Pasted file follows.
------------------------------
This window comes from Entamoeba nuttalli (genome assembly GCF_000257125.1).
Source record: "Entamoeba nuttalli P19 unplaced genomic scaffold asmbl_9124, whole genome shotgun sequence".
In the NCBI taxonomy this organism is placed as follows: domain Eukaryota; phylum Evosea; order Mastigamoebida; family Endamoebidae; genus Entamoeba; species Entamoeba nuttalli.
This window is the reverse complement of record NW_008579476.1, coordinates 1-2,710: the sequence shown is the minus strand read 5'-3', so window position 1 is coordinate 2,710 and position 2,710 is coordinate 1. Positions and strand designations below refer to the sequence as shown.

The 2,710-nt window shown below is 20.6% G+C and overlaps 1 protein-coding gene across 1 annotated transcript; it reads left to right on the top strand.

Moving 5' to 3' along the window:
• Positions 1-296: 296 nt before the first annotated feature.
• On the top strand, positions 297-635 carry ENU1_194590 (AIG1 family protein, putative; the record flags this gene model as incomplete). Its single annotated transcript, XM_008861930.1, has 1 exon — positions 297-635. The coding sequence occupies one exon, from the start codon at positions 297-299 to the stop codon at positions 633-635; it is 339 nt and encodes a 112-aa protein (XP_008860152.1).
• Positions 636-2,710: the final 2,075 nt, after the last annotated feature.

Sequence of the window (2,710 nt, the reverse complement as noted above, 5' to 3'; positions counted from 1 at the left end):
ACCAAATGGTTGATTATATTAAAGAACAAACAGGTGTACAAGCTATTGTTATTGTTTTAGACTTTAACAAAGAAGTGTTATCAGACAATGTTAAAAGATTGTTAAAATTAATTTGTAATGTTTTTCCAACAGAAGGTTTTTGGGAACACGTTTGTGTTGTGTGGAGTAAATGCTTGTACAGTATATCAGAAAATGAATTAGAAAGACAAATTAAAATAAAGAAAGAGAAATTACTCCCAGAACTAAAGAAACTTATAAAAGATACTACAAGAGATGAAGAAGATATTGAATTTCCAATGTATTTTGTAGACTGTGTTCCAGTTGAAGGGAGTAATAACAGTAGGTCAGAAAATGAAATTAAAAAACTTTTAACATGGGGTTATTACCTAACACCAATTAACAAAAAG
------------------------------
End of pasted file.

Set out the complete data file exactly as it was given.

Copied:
This window comes from Entamoeba nuttalli (genome assembly GCF_000257125.1).
Source record: "Entamoeba nuttalli P19 unplaced genomic scaffold asmbl_9124, whole genome shotgun sequence".
In the NCBI taxonomy this organism is placed as follows: domain Eukaryota; phylum Evosea; order Mastigamoebida; family Endamoebidae; genus Entamoeba; species Entamoeba nuttalli.
This window is the reverse complement of record NW_008579476.1, coordinates 1-2,710: the sequence shown is the minus strand read 5'-3', so window position 1 is coordinate 2,710 and position 2,710 is coordinate 1. Positions and strand designations below refer to the sequence as shown.

The 2,710-nt window shown below is 20.6% G+C and overlaps 1 protein-coding gene across 1 annotated transcript; it reads left to right on the top strand.

Moving 5' to 3' along the window:
• Positions 1-296: 296 nt before the first annotated feature.
• On the top strand, positions 297-635 carry ENU1_194590 (AIG1 family protein, putative; the record flags this gene model as incomplete). Its single annotated transcript, XM_008861930.1, has 1 exon — positions 297-635. The coding sequence occupies one exon, from the start codon at positions 297-299 to the stop codon at positions 633-635; it is 339 nt and encodes a 112-aa protein (XP_008860152.1).
• Positions 636-2,710: the final 2,075 nt, after the last annotated feature.

Sequence of the window (2,710 nt, the reverse complement as noted above, 5' to 3'; positions counted from 1 at the left end):
ACCAAATGGTTGATTATATTAAAGAACAAACAGGTGTACAAGCTATTGTTATTGTTTTAGACTTTAACAAAGAAGTGTTATCAGACAATGTTAAAAGATTGTTAAAATTAATTTGTAATGTTTTTCCAACAGAAGGTTTTTGGGAACACGTTTGTGTTGTGTGGAGTAAATGCTTGTACAGTATATCAGAAAATGAATTAGAAAGACAAATTAAAATAAAGAAAGAGAAATTACTCCCAGAACTAAAGAAACTTATAAAAGATACTACAAGAGATGAAGAAGATATTGAATTTCCAATGTATTTTGTAGACTGTGTTCCAGTTGAAGGGAGTAATAACAGTAGGTCAGAAAATGAAATTAAAAAACTTTTAACATGGGGTTATTACCTAACACCAATTAACAAAAAG